Goat Knives’ Chamois give backcountry hunters a sharp, durable, lightweight option that doesn’t break the bank and promises results.
by Jace Bauserman
When bowhunting the backcountry, a hunter must have a few key things. One of those must-have items is a durable, fixed-blade knife, and for good reason. A reliable, solid-blade knife can come in handy for many uses, not just for quartering and caping out that next big buck or bull you harvest.
A good knife is invaluable, from camp chores to fixing boot laces and everything in between. There are a few key ingredients to a perfect fixed-blade knife make. I demand them all. If I’m going to take the time to carry a knife into the field, I want every key box checked. When I first got my hands on Goat Knives’ Chamois knife, I immediately knew this was the knife for me.
The Goat Knives Chamois is a fixed-blade knife with a blade design that excels at skinning, fleshing, and caping. The Chamois weighs a mere 2.8 ounces and is 7- ⅜-inches long. The blade length comes in at 3.25 inches, which in my opinion, is the perfect hunting size for a lightweight knife. The Chamois is cut from a piece of Nitro V hardened to a Rockwell Hardness rating of 62.
This means it will keep its ultra-sharp edge, even after breaking down and deboning a whole deer or the better part of a bull elk. Like all Goat Knives, the Chamois comes with a custom-molded Kydex sheath. I like this sheath style because of its tight fit and sleek design. This knife is part of Goat Knives’ high-end lineup and features a comfortable full-length handle machined from durable GIO material. It feels excellent inside your hand. The Goat Knives’ signature 1/4-inch drive hole has been added to the end of the handle. This hole allows you to utilize the 1/4-inch bit to repair and work on anything you may encounter while in the field.
Why this Style of Knife?
Now that we’ve gone over the technical features of this knife, I will give you the blue-collar facts on WHY this knife is the real deal. For a solid blade knife to be useful to a backcountry bowhunter like me, it needs to be functional yet packable. This knife is both. I can stuff this knife in the pocket of my bino harness, or inside one of the accessory pockets on my harness, for easy access. This feature alone is a make-or-break for me because a bulky, cumbersome knife is useless to a guy whose entire hunting system is sleek, lightweight, and performance-driven design. The Chamois, for me, checks all of those boxes.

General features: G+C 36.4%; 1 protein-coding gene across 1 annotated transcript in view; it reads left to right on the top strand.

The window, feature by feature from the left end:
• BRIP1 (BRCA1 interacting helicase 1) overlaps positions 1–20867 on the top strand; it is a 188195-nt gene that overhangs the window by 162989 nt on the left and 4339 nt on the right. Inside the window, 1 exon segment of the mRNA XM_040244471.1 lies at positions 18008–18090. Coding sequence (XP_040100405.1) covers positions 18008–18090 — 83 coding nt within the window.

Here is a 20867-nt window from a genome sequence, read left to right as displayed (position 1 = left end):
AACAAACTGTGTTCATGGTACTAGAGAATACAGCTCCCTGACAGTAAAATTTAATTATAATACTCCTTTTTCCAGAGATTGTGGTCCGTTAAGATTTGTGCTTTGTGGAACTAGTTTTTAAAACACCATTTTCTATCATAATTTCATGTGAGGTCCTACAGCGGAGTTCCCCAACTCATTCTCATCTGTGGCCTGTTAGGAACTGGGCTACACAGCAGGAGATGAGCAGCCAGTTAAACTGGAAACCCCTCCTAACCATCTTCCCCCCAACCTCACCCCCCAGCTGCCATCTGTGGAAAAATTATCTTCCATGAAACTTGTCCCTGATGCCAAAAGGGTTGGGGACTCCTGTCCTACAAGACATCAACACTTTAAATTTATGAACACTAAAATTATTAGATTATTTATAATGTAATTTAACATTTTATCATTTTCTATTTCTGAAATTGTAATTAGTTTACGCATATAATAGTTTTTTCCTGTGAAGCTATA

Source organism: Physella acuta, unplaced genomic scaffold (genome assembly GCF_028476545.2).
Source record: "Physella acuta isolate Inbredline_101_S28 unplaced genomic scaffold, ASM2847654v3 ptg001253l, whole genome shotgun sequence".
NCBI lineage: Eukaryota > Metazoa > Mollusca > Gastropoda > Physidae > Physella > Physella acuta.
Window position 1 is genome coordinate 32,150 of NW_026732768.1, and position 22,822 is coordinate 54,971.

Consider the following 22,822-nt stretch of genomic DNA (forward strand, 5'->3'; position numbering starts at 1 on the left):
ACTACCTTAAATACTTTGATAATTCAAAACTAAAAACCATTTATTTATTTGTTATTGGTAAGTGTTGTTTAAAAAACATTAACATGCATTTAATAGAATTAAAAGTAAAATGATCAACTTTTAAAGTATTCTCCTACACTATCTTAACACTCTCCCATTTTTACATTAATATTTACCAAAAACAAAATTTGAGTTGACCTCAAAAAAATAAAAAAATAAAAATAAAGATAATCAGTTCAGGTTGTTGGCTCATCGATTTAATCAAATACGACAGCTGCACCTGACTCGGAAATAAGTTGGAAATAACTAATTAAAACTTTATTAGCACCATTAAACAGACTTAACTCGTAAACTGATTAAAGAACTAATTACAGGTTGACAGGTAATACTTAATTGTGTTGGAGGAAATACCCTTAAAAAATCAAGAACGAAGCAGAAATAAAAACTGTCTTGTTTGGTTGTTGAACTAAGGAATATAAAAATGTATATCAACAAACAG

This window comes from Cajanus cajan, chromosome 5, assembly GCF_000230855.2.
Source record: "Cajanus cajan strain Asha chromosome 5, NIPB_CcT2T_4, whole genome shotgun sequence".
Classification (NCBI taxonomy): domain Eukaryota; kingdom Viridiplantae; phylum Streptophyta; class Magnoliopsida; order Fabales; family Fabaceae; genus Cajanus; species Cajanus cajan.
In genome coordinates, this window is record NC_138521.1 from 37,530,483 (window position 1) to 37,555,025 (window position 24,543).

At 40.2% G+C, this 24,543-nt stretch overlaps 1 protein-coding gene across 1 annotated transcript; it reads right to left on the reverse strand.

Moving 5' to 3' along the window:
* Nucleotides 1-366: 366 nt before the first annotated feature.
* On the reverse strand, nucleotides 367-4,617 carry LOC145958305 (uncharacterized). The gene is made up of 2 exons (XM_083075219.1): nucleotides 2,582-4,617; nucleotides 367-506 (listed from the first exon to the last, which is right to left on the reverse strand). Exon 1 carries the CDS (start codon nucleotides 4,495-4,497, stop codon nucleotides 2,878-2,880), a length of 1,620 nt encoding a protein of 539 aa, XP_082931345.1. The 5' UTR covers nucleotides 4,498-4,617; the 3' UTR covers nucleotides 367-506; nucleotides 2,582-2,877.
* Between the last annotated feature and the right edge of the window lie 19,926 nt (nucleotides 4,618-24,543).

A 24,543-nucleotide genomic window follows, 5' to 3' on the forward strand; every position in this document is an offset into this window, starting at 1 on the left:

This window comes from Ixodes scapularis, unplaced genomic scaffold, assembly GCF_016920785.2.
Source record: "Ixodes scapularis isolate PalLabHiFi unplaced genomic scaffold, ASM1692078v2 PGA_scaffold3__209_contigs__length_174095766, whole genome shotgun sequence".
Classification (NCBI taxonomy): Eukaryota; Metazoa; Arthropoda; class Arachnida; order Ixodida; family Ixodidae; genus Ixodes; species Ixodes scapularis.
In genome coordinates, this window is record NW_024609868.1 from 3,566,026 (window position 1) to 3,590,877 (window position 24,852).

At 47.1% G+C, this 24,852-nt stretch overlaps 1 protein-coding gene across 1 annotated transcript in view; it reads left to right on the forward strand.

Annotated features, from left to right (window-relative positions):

For functionality, this knife has a large number of uses. For one, the knife has a fixed, solid blade and can be used to cut, slice, peel and it will handle pressure from prying. This may not sound like a big deal, but let me emphasize how important a solid blade strong enough to pry with can be in the backcountry.
When cutting up large game, like an elk, it takes significant pressure to pop joints, vertebrae, and cartilage. This is a job for a robust and solid-blade knife. Replaceable-blade knives have their place and work great for many chores. However, try prying with one, and you’ll rack up more broken blades than you can shake a stick at. Plus, you lose a lot of time and become very frustrated when trying to break down a big animal and get out of the backcountry but keep snapping blades. Snapping blades can zing away at high speed, creating a dangerous situation. The last thing you need in the backcountry is a sharp piece of metal lodged in your body.
Another example of why a good solid-blade knife is needed happened a few years ago. I encountered a situation where I needed a solid knife to pry the bottom lip of my bow cam off the string. I took a nasty fall, and my bottom cam hit hard. The cam contacted the ground and the contact bent the lip of the cam over my string. I knew right off that if I drew my bow, I would fray or cut my string.
I had a replaceable blade knife with me, but that was it. Unfortunately, the blades kept popping off, and I couldn’t get my cam lip bent back over to work on. I had to leave my camp, hike to my truck, drive to a bow shop 40 miles from the trailhead and have my cam fixed. In this scenario, a solid blade knife like the Chamois would have been worth its weight in gold.
Also, because of the ¼-inch drive bit slot built into the handle, I can quickly fix loose bolts or tighten screws back down. I carry an assortment of bits inside an old jerky can and can quickly tighten a bolt on my tripod, tighten my camera adapter, or fix a loose piece of plastic on my trekking poles, etc. These are all real-world scenarios that I encounter all the time, and I am always happy that I have this knife and the bits instead of an assortment of heavy, clumsy, loud screwdrivers, wrenches, and hex keys. Half of which I would leave in the truck anyways and would NOT have them in the exact moment that I needed them.
All in all, a guy can’t go wrong with spending his hard-earned dollars on this knife. The Chamois is a solid blade knife with a multi-tool type of feel because of its many uses and innovative design. The hex-bit cutout makes this knife even more useful and worth every penny. I can tell you from experience that this knife has an incredible edge and various sharpeners will polish it right back up. I highly recommend this knife. I have been using and testing it thoroughly throughout the last year with excellent results! Pick one up this fall; I am sure you will not be disappointed.